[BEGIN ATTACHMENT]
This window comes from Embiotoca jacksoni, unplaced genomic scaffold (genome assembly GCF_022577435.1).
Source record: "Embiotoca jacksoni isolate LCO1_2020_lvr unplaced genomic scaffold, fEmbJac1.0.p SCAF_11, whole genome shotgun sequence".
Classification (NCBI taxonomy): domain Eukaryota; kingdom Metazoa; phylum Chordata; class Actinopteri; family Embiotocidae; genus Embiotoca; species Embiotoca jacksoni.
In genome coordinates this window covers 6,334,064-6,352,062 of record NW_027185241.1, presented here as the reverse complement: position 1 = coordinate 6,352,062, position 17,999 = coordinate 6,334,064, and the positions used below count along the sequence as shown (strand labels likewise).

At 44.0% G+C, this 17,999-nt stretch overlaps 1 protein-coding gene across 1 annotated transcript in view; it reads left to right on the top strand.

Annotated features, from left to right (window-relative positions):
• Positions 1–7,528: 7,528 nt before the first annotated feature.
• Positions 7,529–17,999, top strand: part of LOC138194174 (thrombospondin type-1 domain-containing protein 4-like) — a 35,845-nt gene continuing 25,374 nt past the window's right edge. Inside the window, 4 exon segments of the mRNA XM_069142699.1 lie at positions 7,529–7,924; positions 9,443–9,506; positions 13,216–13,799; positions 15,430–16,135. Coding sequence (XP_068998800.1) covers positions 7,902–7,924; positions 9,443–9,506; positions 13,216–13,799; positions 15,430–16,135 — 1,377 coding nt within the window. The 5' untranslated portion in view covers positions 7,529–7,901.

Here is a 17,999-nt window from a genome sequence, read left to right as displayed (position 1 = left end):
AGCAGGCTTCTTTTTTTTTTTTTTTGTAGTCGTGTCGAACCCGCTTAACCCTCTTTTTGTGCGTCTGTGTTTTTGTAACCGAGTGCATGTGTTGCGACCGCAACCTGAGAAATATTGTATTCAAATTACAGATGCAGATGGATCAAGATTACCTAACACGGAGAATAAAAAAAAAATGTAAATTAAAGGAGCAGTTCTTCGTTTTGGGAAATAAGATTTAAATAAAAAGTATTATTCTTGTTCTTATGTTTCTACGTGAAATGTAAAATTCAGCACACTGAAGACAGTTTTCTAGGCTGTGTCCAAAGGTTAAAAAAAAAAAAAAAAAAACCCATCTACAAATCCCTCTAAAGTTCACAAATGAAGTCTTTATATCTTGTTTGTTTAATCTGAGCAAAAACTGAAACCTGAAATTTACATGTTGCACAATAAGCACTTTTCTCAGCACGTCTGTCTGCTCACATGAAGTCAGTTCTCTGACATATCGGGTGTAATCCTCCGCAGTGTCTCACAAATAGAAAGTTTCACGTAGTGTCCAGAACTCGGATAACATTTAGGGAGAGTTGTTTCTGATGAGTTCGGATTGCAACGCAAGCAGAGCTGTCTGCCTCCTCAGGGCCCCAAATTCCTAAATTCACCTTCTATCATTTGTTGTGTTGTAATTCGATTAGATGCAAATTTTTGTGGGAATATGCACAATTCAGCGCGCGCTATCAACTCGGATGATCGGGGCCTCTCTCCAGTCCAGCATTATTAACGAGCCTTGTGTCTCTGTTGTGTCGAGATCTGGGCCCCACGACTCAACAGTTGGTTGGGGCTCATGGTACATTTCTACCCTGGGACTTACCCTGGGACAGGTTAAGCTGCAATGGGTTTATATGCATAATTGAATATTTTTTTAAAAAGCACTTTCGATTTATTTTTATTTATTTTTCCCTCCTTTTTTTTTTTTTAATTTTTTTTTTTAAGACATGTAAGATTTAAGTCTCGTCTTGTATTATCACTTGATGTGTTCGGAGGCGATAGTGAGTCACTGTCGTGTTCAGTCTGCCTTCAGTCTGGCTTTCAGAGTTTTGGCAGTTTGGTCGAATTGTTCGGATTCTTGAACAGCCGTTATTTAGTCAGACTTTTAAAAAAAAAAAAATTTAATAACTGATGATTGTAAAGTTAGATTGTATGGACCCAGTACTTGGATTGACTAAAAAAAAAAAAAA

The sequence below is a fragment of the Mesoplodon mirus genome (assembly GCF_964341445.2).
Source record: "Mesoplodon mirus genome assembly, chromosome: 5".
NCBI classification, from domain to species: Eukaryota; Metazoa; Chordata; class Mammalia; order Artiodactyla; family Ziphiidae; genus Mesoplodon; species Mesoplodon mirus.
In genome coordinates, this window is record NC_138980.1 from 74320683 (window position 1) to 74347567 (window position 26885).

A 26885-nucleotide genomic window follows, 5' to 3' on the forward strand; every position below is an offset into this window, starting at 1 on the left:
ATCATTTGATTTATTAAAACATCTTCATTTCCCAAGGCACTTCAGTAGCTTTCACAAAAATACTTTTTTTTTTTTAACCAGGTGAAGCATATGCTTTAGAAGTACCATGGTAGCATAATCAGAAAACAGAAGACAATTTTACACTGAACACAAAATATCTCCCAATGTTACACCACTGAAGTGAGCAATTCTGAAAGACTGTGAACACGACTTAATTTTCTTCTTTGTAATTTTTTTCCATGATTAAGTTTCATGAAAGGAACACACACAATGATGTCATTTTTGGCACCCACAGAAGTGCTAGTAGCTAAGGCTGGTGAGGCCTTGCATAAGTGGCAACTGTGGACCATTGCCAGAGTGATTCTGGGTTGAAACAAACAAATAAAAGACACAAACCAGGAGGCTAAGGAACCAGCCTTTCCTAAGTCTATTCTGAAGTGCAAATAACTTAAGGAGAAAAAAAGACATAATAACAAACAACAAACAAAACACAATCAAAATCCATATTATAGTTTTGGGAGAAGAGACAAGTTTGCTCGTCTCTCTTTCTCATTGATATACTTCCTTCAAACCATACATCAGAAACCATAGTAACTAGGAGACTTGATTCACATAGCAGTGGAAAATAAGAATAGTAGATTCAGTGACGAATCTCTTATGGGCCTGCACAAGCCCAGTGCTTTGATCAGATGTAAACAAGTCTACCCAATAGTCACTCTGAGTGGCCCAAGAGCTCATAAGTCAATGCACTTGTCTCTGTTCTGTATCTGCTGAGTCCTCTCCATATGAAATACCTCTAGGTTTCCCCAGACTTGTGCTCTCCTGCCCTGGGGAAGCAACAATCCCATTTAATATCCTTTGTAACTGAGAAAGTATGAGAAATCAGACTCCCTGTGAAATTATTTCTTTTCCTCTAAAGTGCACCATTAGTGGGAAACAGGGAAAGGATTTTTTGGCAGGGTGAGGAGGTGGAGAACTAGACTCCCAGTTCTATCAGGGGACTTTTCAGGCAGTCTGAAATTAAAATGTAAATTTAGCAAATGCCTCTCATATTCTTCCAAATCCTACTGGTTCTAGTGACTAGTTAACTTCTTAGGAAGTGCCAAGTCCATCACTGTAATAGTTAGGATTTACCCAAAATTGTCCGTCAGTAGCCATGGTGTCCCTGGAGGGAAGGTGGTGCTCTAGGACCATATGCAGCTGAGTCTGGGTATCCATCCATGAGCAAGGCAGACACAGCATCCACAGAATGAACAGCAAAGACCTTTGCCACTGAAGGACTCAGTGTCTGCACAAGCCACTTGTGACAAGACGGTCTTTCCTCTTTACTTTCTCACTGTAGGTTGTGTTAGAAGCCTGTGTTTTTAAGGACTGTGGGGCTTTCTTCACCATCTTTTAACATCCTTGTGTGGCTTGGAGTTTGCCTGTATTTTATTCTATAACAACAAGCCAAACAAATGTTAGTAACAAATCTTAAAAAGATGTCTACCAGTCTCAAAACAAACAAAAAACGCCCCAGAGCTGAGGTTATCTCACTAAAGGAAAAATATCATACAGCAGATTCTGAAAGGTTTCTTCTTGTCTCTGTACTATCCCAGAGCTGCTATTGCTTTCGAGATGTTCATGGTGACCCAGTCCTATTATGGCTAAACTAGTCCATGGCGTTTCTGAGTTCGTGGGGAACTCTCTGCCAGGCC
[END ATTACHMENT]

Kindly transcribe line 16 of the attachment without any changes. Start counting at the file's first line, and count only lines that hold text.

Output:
ATCATTTGATTTATTAAAACATCTTCATTTCCCAAGGCACTTCAGTAGCTTTCACAAAAATACTTTTTTTTTTTTAACCAGGTGAAGCATATGCTTTAGAAGTACCATGGTAGCATAATCAGAAAACAGAAGACAATTTTACACTGAACACAAAATATCTCCCAATGTTACACCACTGAAGTGAGCAATTCTGAAAGACTGTGAACACGACTTAATTTTCTTCTTTGTAATTTTTTTCCATGATTAAGTTTCATGAAAGGAACACACACAATGATGTCATTTTTGGCACCCACAGAAGTGCTAGTAGCTAAGGCTGGTGAGGCCTTGCATAAGTGGCAACTGTGGACCATTGCCAGAGTGATTCTGGGTTGAAACAAACAAATAAAAGACACAAACCAGGAGGCTAAGGAACCAGCCTTTCCTAAGTCTATTCTGAAGTGCAAATAACTTAAGGAGAAAAAAAGACATAATAACAAACAACAAACAAAACACAATCAAAATCCATATTATAGTTTTGGGAGAAGAGACAAGTTTGCTCGTCTCTCTTTCTCATTGATATACTTCCTTCAAACCATACATCAGAAACCATAGTAACTAGGAGACTTGATTCACATAGCAGTGGAAAATAAGAATAGTAGATTCAGTGACGAATCTCTTATGGGCCTGCACAAGCCCAGTGCTTTGATCAGATGTAAACAAGTCTACCCAATAGTCACTCTGAGTGGCCCAAGAGCTCATAAGTCAATGCACTTGTCTCTGTTCTGTATCTGCTGAGTCCTCTCCATATGAAATACCTCTAGGTTTCCCCAGACTTGTGCTCTCCTGCCCTGGGGAAGCAACAATCCCATTTAATATCCTTTGTAACTGAGAAAGTATGAGAAATCAGACTCCCTGTGAAATTATTTCTTTTCCTCTAAAGTGCACCATTAGTGGGAAACAGGGAAAGGATTTTTTGGCAGGGTGAGGAGGTGGAGAACTAGACTCCCAGTTCTATCAGGGGACTTTTCAGGCAGTCTGAAATTAAAATGTAAATTTAGCAAATGCCTCTCATATTCTTCCAAATCCTACTGGTTCTAGTGACTAGTTAACTTCTTAGGAAGTGCCAAGTCCATCACTGTAATAGTTAGGATTTACCCAAAATTGTCCGTCAGTAGCCATGGTGTCCCTGGAGGGAAGGTGGTGCTCTAGGACCATATGCAGCTGAGTCTGGGTATCCATCCATGAGCAAGGCAGACACAGCATCCACAGAATGAACAGCAAAGACCTTTGCCACTGAAGGACTCAGTGTCTGCACAAGCCACTTGTGACAAGACGGTCTTTCCTCTTTACTTTCTCACTGTAGGTTGTGTTAGAAGCCTGTGTTTTTAAGGACTGTGGGGCTTTCTTCACCATCTTTTAACATCCTTGTGTGGCTTGGAGTTTGCCTGTATTTTATTCTATAACAACAAGCCAAACAAATGTTAGTAACAAATCTTAAAAAGATGTCTACCAGTCTCAAAACAAACAAAAAACGCCCCAGAGCTGAGGTTATCTCACTAAAGGAAAAATATCATACAGCAGATTCTGAAAGGTTTCTTCTTGTCTCTGTACTATCCCAGAGCTGCTATTGCTTTCGAGATGTTCATGGTGACCCAGTCCTATTATGGCTAAACTAGTCCATGGCGTTTCTGAGTTCGTGGGGAACTCTCTGCCAGGCC